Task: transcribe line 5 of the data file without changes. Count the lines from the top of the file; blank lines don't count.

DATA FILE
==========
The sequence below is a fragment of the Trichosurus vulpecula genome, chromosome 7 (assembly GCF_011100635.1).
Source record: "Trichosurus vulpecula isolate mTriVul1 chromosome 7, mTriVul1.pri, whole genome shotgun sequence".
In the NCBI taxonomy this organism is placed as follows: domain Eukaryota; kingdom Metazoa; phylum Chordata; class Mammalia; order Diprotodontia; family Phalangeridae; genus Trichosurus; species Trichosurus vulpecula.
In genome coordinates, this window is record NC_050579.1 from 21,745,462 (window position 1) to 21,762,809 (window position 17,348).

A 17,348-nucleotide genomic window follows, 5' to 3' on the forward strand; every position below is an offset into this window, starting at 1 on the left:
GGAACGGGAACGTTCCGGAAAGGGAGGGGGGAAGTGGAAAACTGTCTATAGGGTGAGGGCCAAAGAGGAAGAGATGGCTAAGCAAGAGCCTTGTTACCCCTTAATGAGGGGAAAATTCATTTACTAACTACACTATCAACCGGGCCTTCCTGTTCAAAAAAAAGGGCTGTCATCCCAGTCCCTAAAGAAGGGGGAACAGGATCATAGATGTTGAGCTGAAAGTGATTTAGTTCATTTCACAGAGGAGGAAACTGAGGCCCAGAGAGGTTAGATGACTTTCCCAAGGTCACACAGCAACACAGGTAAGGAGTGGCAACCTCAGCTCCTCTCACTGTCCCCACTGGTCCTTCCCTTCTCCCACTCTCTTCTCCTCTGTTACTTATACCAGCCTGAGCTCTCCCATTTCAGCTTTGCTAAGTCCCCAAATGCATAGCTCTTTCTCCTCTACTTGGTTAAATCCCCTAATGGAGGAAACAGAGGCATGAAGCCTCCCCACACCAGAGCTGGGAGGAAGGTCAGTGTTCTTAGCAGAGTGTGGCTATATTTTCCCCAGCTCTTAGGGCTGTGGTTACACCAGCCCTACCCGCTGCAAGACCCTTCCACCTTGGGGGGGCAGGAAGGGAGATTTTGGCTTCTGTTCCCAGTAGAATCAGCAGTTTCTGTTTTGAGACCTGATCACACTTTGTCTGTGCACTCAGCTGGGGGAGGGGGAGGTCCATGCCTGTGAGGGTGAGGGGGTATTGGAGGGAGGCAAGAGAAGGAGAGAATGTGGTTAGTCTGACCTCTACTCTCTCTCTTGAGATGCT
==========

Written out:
A 17,348-nucleotide genomic window follows, 5' to 3' on the forward strand; every position below is an offset into this window, starting at 1 on the left: